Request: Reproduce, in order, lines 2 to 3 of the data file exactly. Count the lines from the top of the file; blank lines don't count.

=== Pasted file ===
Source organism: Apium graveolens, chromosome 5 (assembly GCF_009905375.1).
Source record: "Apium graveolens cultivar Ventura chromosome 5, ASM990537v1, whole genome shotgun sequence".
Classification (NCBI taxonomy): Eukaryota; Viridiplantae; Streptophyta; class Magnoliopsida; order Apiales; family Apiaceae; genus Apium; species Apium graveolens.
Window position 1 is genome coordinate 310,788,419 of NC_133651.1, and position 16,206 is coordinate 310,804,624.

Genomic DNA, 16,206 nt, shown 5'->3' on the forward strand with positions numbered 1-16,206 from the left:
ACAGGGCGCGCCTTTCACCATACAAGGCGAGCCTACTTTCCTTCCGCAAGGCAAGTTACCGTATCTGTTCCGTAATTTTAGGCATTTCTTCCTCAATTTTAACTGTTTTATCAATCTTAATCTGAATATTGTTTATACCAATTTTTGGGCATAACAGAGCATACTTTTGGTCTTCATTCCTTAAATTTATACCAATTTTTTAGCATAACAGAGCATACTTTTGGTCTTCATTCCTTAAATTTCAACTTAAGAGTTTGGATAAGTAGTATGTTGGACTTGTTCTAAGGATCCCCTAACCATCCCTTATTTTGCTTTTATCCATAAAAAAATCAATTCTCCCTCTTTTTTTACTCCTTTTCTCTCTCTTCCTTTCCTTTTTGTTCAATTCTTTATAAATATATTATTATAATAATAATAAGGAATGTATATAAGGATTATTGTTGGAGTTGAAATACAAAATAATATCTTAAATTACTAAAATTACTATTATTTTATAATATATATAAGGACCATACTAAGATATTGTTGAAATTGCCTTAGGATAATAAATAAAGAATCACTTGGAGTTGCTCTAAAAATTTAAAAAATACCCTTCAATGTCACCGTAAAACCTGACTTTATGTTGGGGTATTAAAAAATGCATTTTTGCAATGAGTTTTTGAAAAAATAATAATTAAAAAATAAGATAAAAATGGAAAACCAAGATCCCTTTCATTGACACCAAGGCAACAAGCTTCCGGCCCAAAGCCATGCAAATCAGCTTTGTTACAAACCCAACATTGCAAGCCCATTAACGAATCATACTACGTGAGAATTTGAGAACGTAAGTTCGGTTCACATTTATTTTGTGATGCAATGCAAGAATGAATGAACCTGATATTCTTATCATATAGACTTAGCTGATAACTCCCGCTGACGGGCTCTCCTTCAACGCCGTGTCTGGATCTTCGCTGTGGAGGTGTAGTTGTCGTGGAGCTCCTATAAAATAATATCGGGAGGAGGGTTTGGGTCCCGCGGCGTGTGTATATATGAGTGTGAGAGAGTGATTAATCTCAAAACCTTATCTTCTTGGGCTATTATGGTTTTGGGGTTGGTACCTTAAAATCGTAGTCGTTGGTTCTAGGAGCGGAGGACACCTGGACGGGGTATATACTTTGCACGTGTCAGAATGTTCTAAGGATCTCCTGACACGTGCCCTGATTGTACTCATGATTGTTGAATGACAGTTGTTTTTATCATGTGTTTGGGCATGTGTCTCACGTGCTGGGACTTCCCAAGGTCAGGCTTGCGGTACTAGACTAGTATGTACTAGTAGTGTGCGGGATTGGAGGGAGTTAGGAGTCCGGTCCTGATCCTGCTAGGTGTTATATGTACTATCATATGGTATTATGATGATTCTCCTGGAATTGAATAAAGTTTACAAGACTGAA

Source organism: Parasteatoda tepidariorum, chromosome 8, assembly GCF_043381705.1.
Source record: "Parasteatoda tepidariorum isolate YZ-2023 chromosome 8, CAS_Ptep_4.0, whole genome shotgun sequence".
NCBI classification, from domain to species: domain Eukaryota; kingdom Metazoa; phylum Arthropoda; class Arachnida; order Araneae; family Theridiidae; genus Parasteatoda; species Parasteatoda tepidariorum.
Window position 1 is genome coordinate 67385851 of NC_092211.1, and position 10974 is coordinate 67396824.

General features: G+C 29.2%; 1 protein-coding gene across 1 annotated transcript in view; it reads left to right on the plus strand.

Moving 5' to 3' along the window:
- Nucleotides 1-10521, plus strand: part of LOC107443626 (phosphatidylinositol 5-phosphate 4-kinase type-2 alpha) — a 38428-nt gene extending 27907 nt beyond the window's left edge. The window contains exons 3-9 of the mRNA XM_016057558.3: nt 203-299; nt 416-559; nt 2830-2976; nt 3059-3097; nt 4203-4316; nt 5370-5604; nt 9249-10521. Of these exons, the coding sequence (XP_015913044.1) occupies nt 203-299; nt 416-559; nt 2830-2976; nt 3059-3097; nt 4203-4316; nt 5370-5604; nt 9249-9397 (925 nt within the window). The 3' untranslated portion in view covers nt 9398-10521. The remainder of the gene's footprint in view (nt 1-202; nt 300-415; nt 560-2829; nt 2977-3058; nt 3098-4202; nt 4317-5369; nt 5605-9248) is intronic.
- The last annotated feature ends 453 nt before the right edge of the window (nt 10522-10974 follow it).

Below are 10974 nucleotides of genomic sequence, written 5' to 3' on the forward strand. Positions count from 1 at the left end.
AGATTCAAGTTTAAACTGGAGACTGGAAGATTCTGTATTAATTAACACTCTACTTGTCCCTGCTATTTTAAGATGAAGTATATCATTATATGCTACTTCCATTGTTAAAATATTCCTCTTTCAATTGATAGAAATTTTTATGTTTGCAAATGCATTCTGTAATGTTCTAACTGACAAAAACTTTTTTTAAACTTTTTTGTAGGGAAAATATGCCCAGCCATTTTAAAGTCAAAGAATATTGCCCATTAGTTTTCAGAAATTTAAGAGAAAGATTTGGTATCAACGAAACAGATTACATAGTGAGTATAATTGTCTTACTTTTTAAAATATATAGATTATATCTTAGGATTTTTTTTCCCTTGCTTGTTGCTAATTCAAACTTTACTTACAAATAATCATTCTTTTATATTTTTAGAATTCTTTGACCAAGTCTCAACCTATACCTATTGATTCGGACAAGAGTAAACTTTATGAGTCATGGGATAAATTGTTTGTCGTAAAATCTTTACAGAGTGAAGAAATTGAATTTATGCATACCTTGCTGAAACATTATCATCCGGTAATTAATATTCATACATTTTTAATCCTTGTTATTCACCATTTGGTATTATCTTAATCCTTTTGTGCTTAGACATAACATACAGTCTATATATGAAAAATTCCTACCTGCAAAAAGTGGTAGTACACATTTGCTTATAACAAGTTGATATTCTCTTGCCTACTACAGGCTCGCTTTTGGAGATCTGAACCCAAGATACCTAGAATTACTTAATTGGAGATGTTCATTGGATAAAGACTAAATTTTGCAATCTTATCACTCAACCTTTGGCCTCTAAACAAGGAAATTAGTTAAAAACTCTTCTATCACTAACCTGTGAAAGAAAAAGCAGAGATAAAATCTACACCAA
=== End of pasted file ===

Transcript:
Source record: "Apium graveolens cultivar Ventura chromosome 5, ASM990537v1, whole genome shotgun sequence".
Classification (NCBI taxonomy): Eukaryota; Viridiplantae; Streptophyta; class Magnoliopsida; order Apiales; family Apiaceae; genus Apium; species Apium graveolens.